Schubert: Lieder Year by Year
This multi-voiced recital, presenting one song from each year of Schubert’s composing career from 1811 to 1828, could be considered a flyer for a remarkable project to be undertaken this year by the Oxford Lieder Festival: the performance of all Schubert’s songs. And the disc turns out to be valuable more for its thumbnail chronological survey than for its performances. Did you know that one of the first songs Schubert wrote, at the age of 14, was a setting of Francis Quarles? Was this eccentric booklet proofread? In fact, the poet of ‘Der Vatermörder’ was Gottlieb Conrad Pfeffel – and the tenor Daniel Norman sings this histrionic ballad with aptly wild-voiced hysteria. Anna Huntley’s vibrato-heavy mezzo is assigned to ‘Gretchen am Spinnrade’, the representative song for the important year 1814; and that wonder-year of song, 1815, is celebrated by Norman’s slightly underwhelming ‘Erlkönig’.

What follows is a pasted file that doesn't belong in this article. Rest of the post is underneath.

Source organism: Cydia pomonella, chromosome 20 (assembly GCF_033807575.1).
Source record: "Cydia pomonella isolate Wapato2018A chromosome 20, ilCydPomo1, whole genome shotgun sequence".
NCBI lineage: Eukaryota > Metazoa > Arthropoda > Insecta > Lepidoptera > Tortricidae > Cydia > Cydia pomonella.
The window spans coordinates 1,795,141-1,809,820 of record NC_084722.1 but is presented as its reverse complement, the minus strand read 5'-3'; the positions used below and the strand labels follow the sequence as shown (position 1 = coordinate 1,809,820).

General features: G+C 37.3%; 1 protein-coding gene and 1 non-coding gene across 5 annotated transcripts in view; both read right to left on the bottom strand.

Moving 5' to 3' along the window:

Mary Bevan’s soprano brings the warm scents and breezes of spring to ‘Lob der Tränen’ (1818), and the vernal tenor of James Gilchrist gives sweet, if very slow, performances of ‘Frühlingsglaube’ (1820) and ‘Im Frühling’ (1826). Best of all is the cultivated, supple and stable tenor of Benjamin Hulett in ‘Abendstern’ (1824) – and, throughout, the sympathetic piano playing of Sholto Kynoch. A great pity Hulett was given just one song.